08Aug/16

“Regulation Of Pulmonary Macrophage Function In Health And Disease” – A Synopsis

Below is a video and synopsis of the talk “Regulation Of Pulmonary Macrophage Function In Health And Disease” by Dr. Bruce Trapnell at the Vera Moulton Wall Center for Pulmonary Vascular Disease: Summary GM-CSF is important for macrophages to clear adenovirus transfections Normally, an adenovirus exits the endosome and is targets the nucleus of the cell and dumps its DNA into the nucleus In cells, GM-CSF redirects adenovirus to lysosomes via PU.1 GM-CSF receptor has pleiotropic effects on macrophages: low concentrations of GM-CSF leads to signaling that induces differentiation and survival of macrophages, and at higher concentrations, that pathway is shut down and another pathway occurs through the receptor that leads to growth and priming functions as well as survival.… Read More...
06Aug/16

The First CRISPR Trial In China

This month Chinese scientists are using the CRISPR method to target metastatic non-small cell lung cancer in patients. The specific technology employed will reprogram T-cells from the patients to remove the PD-1 gene. The PD-1 gene serves as a check on the cell’s ability to generate an immune response and thus prevents healthy cells from being attacked during an immune response. CRISPR is more specific than alternative immunotherapy methods (which are typically antibody based) because you are going into the cell’s genome and editing the genes. This makes CRISPR a potentially more effective method at targeting cancer cells, but it also has larger repercussions if done incorrectly.… Read More...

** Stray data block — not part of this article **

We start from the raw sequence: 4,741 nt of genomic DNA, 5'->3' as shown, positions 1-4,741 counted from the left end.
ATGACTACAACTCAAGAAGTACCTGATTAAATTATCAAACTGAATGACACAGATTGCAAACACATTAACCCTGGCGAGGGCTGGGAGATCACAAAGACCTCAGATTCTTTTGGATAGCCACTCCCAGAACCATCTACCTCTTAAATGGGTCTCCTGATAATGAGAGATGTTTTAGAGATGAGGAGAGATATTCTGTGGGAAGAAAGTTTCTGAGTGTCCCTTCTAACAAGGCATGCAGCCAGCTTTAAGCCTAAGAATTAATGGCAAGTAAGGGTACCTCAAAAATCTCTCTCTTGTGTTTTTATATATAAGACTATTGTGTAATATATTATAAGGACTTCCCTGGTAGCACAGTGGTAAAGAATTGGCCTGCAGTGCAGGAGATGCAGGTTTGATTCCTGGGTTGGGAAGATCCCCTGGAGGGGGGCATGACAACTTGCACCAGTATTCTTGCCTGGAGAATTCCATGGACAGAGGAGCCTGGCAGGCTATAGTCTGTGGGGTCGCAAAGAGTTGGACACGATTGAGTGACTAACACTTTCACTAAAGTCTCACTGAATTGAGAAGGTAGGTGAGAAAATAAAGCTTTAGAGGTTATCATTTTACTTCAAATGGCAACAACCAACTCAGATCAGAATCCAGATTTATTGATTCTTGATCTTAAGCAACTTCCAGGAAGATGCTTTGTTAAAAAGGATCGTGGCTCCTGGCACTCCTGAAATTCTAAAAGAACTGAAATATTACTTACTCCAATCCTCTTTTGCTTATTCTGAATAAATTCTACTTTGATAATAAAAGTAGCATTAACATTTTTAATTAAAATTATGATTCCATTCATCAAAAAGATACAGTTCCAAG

05Aug/16

An Evolutionary Perspective On Macronutrient Profiles – A Case For Low Carb, Low Fat, and High Protein?

A thought experiment (and ONLY a thought experiment): If you think about it, when do we typically encounter something in this universe (in nature, or in the modern world) that requires a storage mechanism? Typically when the thing we encounter, the input, is rare, or when we anticipate that in the future, it will be rare or it will most likely be needed (an analogy is saving money in a bank)… Mother nature gave us storage mechanisms for things that were rarely encountered or for the anticipation that in the future, these stored things would most likely be needed. We have storage mechanisms for sugar (glycogen) and fat (triacylglycerol).… Read More...
04Aug/16

“Novel Insights Into Lung Autoimmunity Through Research In Rare Mendelian Diseases” – A Synopsis

This is a video by Dr. Anthony Shum from an excellent series of talks by the Vera Moulton Wall Center for Pulmonary Vascular Disease (a brief summary of which is below): Summary Exome sequencing (similar to what 23andMe does) can provide insight into rare Mendelian diseases. Specifically, Dr. Shum has used this to analyze patients with autoimmune interstitial lung disease patients (typically patients who present at a young age, have pulmonary hemorrhage, arthritis, and presence of the autoantibodies ANCA and ANA) and has found that they all contain a mutation in the COPA gene, which was predicted to be damaging. COPA is ubiquitously expressed, and enables protein transport between the Golgi Apparatus and the ER.… Read More...
02Aug/16

The Cholesterol Paradox, Part I

Here is the quote from the above diagram from Metabolic Regulation: A Human Perspective by Keith N. Frayn, regarding cholesterol regulation (emphasis added): “The full length SREBP protein is located in the ER. It is associated with the SREBP cleavage activating protein (SCAP), which “senses” the level of cholesterol, or related sterols, within the membrane of the ER. When the cholesterol content is low, the SCAP-SREBP complex migrates to the Golgi complex, where specific proteases cleave SREBP to release the N-terminal portion, “mature” SREBP. Mature SREBP moves to the nucleus where it binds to sterol response elements in the promoter regions of many genes.… Read More...